Despite the many career paths of IM residents, most programs agree that a core of predominantly cardiac, pulmonary, and abdominal applications should be taught, and may additionally serve as a platform to build advanced skills upon. This is supported by surveys of internal medicine program directors [11], practicing internists [12], and internal medicine residents [2] which suggest that these skills are generally considered the most useful.

A final major consideration is to choose applications that the literature supports can be accomplished by most or all learners. For example, it is generally agreed that POCUS users with core training and 25–50 mentored scans can sufficiently evaluate for pericardial effusions, left ventricular contractility, and right heart function [10]. Other findings, such as most non-severe valvular abnormalities and wall motion abnormalities appear to be detected much less reliably at this level of training. While there may be value in demonstrating more advanced skills, it should be clear to all learners which skills can be reliably acquired during the training the residency can offer to prevent inappropriate use. The optimal ultrasound skill set is likely to further evolve as internists further develop its use in internal medicine practice, and should be continuously re-evaluated.

Resources and interdepartmental collaboration

To build a successful POCUS curriculum, IM residency programs require several categories of resources including equipment, faculty expertise, didactic content, hands-on teaching personnel, and a means of formative and summative assessment.

Equipment

As technology has evolved, POCUS equipment options have increased. Lower priced units have become available, including hand-held units to purchase or lease. These hand-held units are popular for their ease of transportation and use, however, present challenges for early learners given reduced screen size. Many suggest machines designed specifically for POCUS clinicians, as they often have a more approachable interface while losing little important functionality compared to machines designed for sonographers. Many manufacturers offer discounted educational pricing for educational-designated machines.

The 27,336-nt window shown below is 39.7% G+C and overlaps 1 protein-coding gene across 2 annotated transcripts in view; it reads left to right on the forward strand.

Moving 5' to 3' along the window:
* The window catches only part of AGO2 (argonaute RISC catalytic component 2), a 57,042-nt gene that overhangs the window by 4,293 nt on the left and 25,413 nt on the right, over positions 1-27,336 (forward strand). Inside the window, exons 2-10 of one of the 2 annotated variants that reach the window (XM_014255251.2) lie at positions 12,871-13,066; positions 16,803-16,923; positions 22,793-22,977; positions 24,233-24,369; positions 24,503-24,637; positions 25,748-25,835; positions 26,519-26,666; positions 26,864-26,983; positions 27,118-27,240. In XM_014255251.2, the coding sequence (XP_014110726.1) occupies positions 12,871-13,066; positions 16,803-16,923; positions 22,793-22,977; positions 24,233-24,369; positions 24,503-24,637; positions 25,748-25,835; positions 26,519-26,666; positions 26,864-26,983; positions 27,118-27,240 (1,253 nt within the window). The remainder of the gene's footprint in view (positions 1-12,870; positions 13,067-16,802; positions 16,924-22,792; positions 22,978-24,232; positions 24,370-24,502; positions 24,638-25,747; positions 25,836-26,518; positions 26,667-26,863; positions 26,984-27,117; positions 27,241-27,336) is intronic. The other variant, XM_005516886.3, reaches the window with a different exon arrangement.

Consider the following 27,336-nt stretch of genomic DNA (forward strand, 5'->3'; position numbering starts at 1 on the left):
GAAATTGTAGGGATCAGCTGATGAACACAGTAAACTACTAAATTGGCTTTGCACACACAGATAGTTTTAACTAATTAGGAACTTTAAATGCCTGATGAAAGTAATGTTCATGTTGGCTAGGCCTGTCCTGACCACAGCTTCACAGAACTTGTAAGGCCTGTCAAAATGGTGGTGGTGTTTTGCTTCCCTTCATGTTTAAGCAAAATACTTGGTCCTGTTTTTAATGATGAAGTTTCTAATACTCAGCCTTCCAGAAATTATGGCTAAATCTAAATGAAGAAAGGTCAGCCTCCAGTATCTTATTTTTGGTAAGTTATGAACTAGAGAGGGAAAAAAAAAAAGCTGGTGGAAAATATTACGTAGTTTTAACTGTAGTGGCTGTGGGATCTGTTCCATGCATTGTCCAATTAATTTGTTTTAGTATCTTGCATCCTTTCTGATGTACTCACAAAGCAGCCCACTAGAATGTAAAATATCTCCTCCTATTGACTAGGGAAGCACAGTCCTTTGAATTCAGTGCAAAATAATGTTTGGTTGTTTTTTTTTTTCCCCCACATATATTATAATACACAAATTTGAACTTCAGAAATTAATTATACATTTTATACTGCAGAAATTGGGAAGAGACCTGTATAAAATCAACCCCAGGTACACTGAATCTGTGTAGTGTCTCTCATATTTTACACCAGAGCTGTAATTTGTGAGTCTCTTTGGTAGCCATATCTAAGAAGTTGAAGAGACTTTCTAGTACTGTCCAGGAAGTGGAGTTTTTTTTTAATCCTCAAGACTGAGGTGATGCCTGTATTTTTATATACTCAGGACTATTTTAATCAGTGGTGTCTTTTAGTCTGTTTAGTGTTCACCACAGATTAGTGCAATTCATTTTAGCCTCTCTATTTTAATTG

At a minimum, each program needs one dedicated machine configured with a linear, phased array and, if cost permits, a curvilinear probe. Maximizing access to POCUS machines encourages more frequent use, for example providing a cart-based unit for each floor and a hand-held for each resident team.

Some programs have access to simulation centers or ultrasound labs with machines that can be used by all learners. These spaces, when available, provide an arena for alternating didactics and hands-on sessions with normal models for the early learning phases. As learners progress, access to machines in clinical spaces is paramount for ongoing image acquisition and interpretation skill development, as actual patients provide both technical practice and the benefit of developing clinical integration skills.

Finances are often a limitation, and various methods have been used to acquire machines, including using medical school or hospital simulation centers (CWRU, UMN, OHSU, BU), noting the necessity of equipment if residents are expected to perform procedures (CWRU, UMN, OHSU, BU), quality improvement grant awards (UMN), use of machines destined for surplus from other divisions, group purchasing discounts when large departments/divisions are buying new machines, and making a return on investment (ROI) business case for ultrasound training later producing increases in billing or savings from enhanced patient safety (CWRU, BU).

Once machines are accounted for, there are other equipment considerations. If the assessment or quality assurance plan includes image portfolio collection and review, there should be a process to offload images in a HIPAA compliant fashion. Many machines come capable of connecting via wireless internet and archiving directly to image archival systems or the electronic medical record, however, others are not and require a “middleware” solution to sync images/clips to a secure on-site or cloud-based server. Some sites with student and resident learners decide not to have every educational image uploaded to the clinical spaces, and instead use “middleware” to differentiate between clinical and educational images. To save images, on-site requires the existence of a secure and sizeable server, which may already exist in other departments. Alternatively, a cloud-based server option can be added along with the “middleware” as a monthly operational cost.